There is one sense in which all after-life may be said to be a disappointment. It is far different from that which it was pictured by early anticipations and hopes. The very greatest material success still leaves the case thus. And no doubt it seems strange to many to look back on the fancies of youth, which experience has sobered down. When you go back, my reader, to the village where you were brought up, don't you remember how you used to fancy that when you were a man you would come to it in your carriage and four? This, it is unnecessary to add, you have not yet done. You thought likewise that when you came back you would be arrayed in a scarlet coat, possibly in a cuirass of steel; whereas in fact you have come to the little inn where nobody knows you to spend the night, and you are wandering along the bank of the river (how little changed!) in a shooting-jacket of shepherd's plaid. You intended to marry the village grocer's pretty daughter; and for that intention probably you were somewhat hastily dismissed to a school a hundred miles off; but this evening as you passed the shop you discovered her, a plump matron, calling to her children in a voice rather shrill than sweet; and you discovered from the altered sign above the door that her father is dead, and that she has married the shopman, your hated rival of former years. And yet how happily the wind is tempered to the shorn lamb! You are not the least mortified. You are much amused that your youthful fancies have been blighted. It would have been fearful to have married that excellent individual; the shooting-jacket is greatly more comfortable than the coat of mail; and as for the carriage and four, why, even if you could afford them, you would seldom choose to drive four horses. And it is so with the more substantial anticipations of maturer years. The man who, as already mentioned, intended to be a Chief Justice, is quite happy when he is made a County Court judge. The man who intended to eclipse Mr. Dickens in the arts of popular authorship is content and proud to be the great writer of the London Journal. The clergyman who would have liked a grand cathedral like York Minster is perfectly pleased with his little country church, ivy-green and grey. We come, if we are sensible folk, to be content with what we can get, though we have not what we could wish.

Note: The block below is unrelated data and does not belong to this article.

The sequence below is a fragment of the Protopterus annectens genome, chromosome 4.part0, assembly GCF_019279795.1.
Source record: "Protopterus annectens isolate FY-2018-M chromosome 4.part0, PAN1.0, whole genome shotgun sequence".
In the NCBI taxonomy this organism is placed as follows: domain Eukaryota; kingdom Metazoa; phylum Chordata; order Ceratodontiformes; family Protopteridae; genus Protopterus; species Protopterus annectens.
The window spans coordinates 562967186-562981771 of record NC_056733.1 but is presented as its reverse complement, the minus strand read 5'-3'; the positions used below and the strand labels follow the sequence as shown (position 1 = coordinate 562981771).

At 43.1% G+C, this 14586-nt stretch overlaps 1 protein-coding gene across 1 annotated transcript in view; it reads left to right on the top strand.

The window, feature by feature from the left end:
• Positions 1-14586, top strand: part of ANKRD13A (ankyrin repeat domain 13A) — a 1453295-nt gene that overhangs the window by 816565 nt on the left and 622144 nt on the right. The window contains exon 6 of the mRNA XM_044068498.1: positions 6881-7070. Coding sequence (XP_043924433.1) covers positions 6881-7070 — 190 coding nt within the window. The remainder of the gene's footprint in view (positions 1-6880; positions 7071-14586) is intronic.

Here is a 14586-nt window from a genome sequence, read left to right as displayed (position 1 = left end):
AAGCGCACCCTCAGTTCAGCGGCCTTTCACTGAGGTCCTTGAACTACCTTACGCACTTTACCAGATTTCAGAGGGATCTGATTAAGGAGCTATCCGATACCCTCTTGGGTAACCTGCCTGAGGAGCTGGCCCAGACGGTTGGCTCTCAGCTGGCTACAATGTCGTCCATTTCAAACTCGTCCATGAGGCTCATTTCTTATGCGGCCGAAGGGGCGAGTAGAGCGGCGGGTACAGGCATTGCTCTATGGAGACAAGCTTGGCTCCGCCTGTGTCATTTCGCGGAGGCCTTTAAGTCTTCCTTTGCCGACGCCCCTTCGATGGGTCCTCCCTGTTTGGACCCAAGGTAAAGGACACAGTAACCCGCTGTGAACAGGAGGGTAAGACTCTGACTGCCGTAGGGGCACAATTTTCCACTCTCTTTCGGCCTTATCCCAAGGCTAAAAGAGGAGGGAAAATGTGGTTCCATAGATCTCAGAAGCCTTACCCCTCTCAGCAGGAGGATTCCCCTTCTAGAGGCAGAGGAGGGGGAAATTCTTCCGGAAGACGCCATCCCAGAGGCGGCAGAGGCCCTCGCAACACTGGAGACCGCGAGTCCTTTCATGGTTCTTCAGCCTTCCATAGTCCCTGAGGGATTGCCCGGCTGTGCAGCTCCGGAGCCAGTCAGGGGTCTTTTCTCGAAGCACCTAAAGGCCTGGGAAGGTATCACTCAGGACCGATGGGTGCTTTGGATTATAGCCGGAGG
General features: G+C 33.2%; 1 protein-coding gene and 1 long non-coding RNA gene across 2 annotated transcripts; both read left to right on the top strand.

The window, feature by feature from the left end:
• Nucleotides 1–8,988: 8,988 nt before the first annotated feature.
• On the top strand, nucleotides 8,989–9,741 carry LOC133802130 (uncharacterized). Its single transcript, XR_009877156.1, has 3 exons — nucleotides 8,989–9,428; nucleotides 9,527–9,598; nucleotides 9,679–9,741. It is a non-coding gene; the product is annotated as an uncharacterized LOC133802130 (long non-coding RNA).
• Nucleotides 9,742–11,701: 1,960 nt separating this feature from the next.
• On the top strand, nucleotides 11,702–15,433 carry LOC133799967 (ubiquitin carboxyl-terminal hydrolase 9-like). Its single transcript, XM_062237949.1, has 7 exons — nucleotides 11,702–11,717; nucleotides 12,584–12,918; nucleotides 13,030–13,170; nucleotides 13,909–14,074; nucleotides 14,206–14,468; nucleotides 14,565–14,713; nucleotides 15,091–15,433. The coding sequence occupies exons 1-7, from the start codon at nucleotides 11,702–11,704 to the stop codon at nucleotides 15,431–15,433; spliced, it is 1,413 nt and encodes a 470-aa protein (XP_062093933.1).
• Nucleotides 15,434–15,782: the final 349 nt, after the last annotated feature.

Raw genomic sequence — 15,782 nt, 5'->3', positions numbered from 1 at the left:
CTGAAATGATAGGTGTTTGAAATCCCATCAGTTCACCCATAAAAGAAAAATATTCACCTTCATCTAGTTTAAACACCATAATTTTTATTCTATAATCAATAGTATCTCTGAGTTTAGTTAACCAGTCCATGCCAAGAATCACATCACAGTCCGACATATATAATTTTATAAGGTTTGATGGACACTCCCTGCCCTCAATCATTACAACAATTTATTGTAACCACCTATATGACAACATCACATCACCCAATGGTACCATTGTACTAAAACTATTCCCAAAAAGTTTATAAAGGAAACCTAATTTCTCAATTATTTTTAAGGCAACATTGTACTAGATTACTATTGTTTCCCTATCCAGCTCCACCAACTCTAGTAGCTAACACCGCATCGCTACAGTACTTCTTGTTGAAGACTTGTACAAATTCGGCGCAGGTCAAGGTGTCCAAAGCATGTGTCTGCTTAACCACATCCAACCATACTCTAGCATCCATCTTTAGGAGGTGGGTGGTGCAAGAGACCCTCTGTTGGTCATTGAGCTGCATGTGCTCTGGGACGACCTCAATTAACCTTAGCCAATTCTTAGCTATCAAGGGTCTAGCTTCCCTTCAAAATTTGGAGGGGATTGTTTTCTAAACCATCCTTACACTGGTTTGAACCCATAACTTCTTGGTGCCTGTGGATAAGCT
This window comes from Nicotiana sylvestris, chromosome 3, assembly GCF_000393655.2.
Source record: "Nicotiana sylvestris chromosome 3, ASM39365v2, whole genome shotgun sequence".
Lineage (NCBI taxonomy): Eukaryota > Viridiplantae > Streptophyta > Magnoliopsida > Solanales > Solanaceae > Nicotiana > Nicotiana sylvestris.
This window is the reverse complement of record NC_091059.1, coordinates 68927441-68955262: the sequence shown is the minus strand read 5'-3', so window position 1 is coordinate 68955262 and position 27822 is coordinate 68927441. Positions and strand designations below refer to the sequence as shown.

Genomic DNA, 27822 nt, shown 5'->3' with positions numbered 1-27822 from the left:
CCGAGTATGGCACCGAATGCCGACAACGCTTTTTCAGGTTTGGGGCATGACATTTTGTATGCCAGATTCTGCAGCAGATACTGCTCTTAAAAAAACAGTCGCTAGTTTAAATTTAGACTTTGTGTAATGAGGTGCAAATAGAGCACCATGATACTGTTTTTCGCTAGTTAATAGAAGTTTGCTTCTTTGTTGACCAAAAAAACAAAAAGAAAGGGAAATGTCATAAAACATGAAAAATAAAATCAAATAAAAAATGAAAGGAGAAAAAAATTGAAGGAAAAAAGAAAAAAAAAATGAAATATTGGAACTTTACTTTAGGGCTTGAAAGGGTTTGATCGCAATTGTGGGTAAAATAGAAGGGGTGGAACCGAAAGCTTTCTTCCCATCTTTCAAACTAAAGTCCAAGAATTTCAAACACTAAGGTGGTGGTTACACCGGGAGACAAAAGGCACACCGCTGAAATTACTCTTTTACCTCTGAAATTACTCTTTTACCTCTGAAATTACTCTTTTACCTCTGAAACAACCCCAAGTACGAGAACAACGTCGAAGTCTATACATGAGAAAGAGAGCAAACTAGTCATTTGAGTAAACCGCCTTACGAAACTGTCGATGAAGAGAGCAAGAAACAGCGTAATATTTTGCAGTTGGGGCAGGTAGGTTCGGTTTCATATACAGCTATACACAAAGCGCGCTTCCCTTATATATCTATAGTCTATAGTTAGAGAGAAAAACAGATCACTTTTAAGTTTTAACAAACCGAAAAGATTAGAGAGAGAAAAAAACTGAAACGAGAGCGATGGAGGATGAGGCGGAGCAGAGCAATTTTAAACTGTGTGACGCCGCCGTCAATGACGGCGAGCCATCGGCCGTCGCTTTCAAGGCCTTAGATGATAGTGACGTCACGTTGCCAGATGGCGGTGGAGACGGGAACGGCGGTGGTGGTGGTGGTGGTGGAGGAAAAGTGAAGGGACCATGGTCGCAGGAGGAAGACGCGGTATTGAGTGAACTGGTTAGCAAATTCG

Still, there are certain cases in which this can hardly be so. A man of sense can bear cheerfully the frustration of the romantic fancies of childhood and youth; but not many are so philosophical in regard to the comparatively reasonable anticipations of more reasonable years. When you got married at five-and-forty, your hopes were not extravagant. You knew quite well you were not winning the loveliest of her sex, and indeed you felt you had no right to expect to do so. You were well aware that in wisdom, knowledge, accomplishment, amiability, you could not reasonably look for more than the average of the race. But you thought you might reasonably look for that: and now, alas, alas! you find you have not got it. How have I pitied a worthy and sensible man, listening to his wife making a fool of herself before a large company of people! How have I pitied such a one, when I heard his wife talking the most idiotical nonsense; or when I saw her flirting scandalously with a notorious scapegrace; or learned of the large parties which she gave in his absence, to the discredit of her own character and the squandering of his hard-earned gains! No habit, no philosophy, will ever reconcile a human being of right feeling to such a disappointment as that. And even a sadder thing than this--one of the saddest things in life--is when a man begins to feel that his whole life is a failure; not merely a failure as compared with the vain fancies of youth, but a failure as compared with his sobered convictions of what he ought to have been and what he might have been. Probably, in a desponding mood, we have all known the feeling; and even when we half knew it was morbid and transient, it was a very painful

The Recreations of A Country Parson - 6/63